In this installment of Our Stories, reggae artiste Anthony Malvo shares love lessons from his grandmother….For many people, Jamaica is pictured as an island paradise – white sandy beaches, a beautiful and vivacious culture, rich and wholesome food, and attractive people. And while that image is not far from the truth, if the lens is focused on the inspirational stories of ordinary Jamaicans, you’d find a sharper, richer and truer image of the Jamaican experience…this is Our Stories!
Meet Anthony Malvo
In 2000, his grandmother took her last breath in his hands. The reggae artiste described the experience as a significant moment in his life because his grandmother was his best friend. In her passing, Anthony recorded a song in her honour which he sang at her funeral.
When I had a chat with the veteran Jamaican entertainer, he told me that his grandmother taught him many lessons, but the greatest of all was how to love unconditionally.
1.Wow! She died in your hands, how comes?
She just called me about 3’o clock in the morning, and said, ‘Tony I’m ready,’
I said, ‘okay Mama.’
And she just tell me all these things then she just sleep away in my hands.
2. When she called you, what was your initial thought?
I thought that something bad was happening. But she called me and she said,
‘I think I’m ready,’
I had her on my lap (thigh) and she spoke to me, took two breaths then she was gone.
3. How old was she?
80 years old
4. And how long was she sick?
Mhmm maybe fi bout a year, on and off. She was sick about two years but in the last year she was sicker. She couldn’t walk because the arthritis messed up her knees. But she was okay, she didn’t lie down in the bed, she just couldn’t walk dat good. She had to stop go church because she can’t do the walking.
5. So were you the only person living with grandma?
No. It was a family house.
6. Why did she call on you?
Because I’m the favourite. A mi always a look out fi har. I always have her back. I mean everybody has her back but mi a di one she really communicate with.
Mi nuh tell yuh seh mi a her favourite? Yuh know why, my dad wasn’t there for me. I was the only kid in my family who didn’t have a father. She’s the one who took me and said, ‘this is my boy’.
8. What was the relationship like with your grandmother?
It was awesome. It was just pure love. She teach mi a whole heap a thing and she teach mi how fi love people because she was a Christian lady. She tek care a mi nice, spoil mi, mek mi feel wanted, mek mi feel loved.
9. How did your grandmother show you how to love?
By the way she lived. That’s how she taught mi, she neva siddung and seh, ‘yuh affi do…’ She was loved by everybody and she showed loved to everybody. How she lived, that’s how I learnt how to love. I follow her footsteps. I mean, just love people like how yuh love yuhself. Treat people good. You don’t render evil for evil, you render good for evil.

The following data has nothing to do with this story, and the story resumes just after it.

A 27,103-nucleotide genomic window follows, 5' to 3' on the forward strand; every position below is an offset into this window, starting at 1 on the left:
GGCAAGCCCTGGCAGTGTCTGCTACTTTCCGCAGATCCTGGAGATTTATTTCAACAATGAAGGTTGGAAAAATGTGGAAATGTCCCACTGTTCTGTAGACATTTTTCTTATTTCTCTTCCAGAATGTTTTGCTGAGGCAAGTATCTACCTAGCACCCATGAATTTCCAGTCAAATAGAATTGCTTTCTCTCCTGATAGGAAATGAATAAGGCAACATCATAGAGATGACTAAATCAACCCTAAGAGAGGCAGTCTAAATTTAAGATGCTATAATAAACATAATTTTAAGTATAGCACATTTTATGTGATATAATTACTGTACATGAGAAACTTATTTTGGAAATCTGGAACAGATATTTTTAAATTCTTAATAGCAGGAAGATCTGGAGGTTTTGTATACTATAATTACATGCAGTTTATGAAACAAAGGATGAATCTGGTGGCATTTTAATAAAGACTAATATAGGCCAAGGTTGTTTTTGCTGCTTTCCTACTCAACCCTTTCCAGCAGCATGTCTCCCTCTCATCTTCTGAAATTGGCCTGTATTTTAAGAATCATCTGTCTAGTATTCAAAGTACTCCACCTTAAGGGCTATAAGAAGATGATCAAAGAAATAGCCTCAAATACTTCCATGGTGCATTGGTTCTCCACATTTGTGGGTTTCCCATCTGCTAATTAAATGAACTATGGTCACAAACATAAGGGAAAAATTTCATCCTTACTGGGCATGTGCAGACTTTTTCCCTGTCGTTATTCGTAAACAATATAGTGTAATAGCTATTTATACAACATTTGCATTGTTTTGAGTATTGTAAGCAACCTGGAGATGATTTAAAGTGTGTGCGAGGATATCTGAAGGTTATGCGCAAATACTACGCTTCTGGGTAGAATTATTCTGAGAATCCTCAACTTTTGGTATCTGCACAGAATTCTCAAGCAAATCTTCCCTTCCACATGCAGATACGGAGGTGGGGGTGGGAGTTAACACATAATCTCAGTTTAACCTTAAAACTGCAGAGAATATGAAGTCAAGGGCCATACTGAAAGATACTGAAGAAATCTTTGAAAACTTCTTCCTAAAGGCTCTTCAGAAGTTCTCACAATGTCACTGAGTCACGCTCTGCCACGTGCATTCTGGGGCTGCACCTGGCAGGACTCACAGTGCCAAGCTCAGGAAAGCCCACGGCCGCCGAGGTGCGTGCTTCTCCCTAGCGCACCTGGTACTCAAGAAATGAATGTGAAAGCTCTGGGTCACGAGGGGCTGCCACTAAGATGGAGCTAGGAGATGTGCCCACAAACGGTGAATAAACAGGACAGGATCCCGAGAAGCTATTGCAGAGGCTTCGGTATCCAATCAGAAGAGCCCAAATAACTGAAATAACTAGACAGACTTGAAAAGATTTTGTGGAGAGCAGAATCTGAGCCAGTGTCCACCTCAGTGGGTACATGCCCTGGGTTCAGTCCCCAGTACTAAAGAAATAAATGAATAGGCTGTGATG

She tell me, ‘be kind and love people like how yuh love yourself’.
10. That’s the best policy! Now let’s switch gears, who is Anthony Malvo the artiste?
Well Anthony Malvo has been in the business for ‘bout 37 years now. It started in the church with my grandmother, singing on the choir and from the choir to sound system, a sound called ‘Black Star’. We spent a little time with Black Star in my neighbourhood called Papine, Kintyre, Kingston 6. We go all over the 14 parishes with the sound then we go America.
When mi come home, mi neva have no sound fi work with so mi go King Jammy’s Sound.
That’s where I spend all of my time. That’s where I started to make great recordings.
King Jammy’s was like a university and mi go all over, England, France. Mi learn the whole business, so I started a label called, ‘How yuh fi seh dat’. I did it with a friend of mine called Anthony Red Rose.
We recorded everybody in the business, you name it. We recorded Bounty Killa ‘cause we know Bounty Killa from him a likkle yout’. We recorded Beenie Man. Mi give Beenie Man one of him first hit songs, it called, ‘Bad Man’. And we give Bounty Killa him first hit song, ‘Intimate,’ with Red Rose….
Music a my life. I’ve never done anything else, I’ve never done a 9 to 5. This is my 9 to 5. I’m still doing it and I’m still enjoying it.
11. Tell me some of the places you’ve performed.
I go all over. You know United States have 52 states, we go most of the states. And Canada, England, France, all over.
12. What drives your passion for music?
Just the love of music. Nuff artistes leave the business because dem nuh love it. Mi have dat love dats why mi stay in it for over 35 years. I know what it has done for me and I can’t be ungrateful. And there’s no business like show business.
13. Do you think you’re at the peak of your career?
No mi have whole heap more years left. Mi nah stop sing. Mi a live to 100 (years old) and a skip and a run up and dung same way.
There’s no business like show business, why would I want to stop this?
That’s the spirit! Thanks for sharing your story Anthony.
Our Stories is a feature which sheds light on real, social issues in Jamaica through the inspirational stories of Jamaicans with lived experiences. Are you a Jamaican with a story to share? Contact us [email protected]